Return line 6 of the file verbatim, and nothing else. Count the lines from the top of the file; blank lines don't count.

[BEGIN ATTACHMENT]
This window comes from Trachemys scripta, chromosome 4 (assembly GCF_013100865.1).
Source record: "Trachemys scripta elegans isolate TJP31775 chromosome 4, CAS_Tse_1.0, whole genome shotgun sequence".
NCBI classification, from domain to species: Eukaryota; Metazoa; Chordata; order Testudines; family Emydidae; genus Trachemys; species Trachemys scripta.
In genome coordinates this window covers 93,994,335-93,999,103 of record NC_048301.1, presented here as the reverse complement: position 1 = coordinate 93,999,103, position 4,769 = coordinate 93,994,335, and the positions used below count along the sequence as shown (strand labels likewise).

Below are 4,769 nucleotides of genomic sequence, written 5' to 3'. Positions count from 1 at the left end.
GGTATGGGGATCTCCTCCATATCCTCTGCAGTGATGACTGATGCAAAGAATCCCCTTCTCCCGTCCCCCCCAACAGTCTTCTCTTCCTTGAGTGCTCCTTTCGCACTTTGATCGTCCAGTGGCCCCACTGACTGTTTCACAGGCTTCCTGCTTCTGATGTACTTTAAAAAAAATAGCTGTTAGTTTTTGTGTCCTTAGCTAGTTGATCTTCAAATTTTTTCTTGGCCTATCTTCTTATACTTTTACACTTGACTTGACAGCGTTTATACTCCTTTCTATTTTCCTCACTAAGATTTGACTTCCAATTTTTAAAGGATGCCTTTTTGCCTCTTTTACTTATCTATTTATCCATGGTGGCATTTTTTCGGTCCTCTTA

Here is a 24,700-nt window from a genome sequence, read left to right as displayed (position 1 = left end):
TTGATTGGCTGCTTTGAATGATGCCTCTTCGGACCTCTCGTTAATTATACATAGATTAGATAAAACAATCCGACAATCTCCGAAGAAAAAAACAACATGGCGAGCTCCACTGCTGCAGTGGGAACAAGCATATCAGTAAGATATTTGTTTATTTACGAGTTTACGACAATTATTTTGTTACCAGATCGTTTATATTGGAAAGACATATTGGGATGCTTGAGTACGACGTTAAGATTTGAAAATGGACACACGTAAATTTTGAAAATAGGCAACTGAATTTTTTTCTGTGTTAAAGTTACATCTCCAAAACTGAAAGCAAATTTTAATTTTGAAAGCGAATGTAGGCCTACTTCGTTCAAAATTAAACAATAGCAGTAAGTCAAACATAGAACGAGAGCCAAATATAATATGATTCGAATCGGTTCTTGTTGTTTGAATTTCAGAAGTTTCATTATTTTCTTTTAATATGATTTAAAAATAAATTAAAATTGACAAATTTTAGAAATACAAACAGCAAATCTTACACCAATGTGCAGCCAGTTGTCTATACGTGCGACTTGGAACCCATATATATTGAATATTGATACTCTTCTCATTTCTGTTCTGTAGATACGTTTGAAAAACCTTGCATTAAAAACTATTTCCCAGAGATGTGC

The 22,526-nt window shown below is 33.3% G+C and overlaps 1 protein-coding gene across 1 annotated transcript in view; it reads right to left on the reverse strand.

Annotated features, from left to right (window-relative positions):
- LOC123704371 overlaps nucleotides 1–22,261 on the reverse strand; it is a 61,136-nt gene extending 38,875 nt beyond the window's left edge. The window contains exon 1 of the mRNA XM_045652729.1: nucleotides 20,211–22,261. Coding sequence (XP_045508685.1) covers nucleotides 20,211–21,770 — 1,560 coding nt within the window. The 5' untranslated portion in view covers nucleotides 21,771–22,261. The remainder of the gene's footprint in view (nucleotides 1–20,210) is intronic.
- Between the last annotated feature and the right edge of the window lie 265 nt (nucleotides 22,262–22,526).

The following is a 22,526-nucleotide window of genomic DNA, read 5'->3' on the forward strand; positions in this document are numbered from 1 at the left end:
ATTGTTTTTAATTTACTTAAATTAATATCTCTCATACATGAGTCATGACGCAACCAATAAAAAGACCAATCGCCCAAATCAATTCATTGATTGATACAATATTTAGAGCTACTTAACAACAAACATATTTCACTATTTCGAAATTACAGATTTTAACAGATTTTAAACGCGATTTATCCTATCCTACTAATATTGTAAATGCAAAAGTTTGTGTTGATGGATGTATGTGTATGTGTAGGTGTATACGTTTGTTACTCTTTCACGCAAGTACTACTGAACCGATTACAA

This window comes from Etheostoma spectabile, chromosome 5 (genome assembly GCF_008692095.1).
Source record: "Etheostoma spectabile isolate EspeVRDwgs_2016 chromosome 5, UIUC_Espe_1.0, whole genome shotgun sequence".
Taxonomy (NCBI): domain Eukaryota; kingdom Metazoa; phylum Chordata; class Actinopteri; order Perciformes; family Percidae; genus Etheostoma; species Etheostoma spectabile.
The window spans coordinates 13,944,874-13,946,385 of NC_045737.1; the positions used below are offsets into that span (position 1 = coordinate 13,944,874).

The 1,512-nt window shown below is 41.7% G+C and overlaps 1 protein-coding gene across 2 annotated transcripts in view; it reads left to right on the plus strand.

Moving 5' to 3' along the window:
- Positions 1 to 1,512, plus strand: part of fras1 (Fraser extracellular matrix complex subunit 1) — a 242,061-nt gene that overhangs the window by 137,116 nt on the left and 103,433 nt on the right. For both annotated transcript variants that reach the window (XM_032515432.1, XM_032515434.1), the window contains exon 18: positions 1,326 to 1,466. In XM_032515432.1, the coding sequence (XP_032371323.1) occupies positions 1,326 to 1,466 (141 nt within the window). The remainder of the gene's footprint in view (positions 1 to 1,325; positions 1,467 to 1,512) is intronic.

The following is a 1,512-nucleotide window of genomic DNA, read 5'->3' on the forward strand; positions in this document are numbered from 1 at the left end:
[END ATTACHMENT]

GGTATGGGGATCTCCTCCATATCCTCTGCAGTGATGACTGATGCAAAGAATCCCCTTCTCCCGTCCCCCCCAACAGTCTTCTCTTCCTTGAGTGCTCCTTTCGCACTTTGATCGTCCAGTGGCCCCACTGACTGTTTCACAGGCTTCCTGCTTCTGATGTACTTTAAAAAAAATAGCTGTTAGTTTTTGTGTCCTTAGCTAGTTGATCTTCAAATTTTTTCTTGGCCTATCTTCTTATACTTTTACACTTGACTTGACAGCGTTTATACTCCTTTCTATTTTCCTCACTAAGATTTGACTTCCAATTTTTAAAGGATGCCTTTTTGCCTCTTTTACTTATCTATTTATCCATGGTGGCATTTTTTCGGTCCTCTTA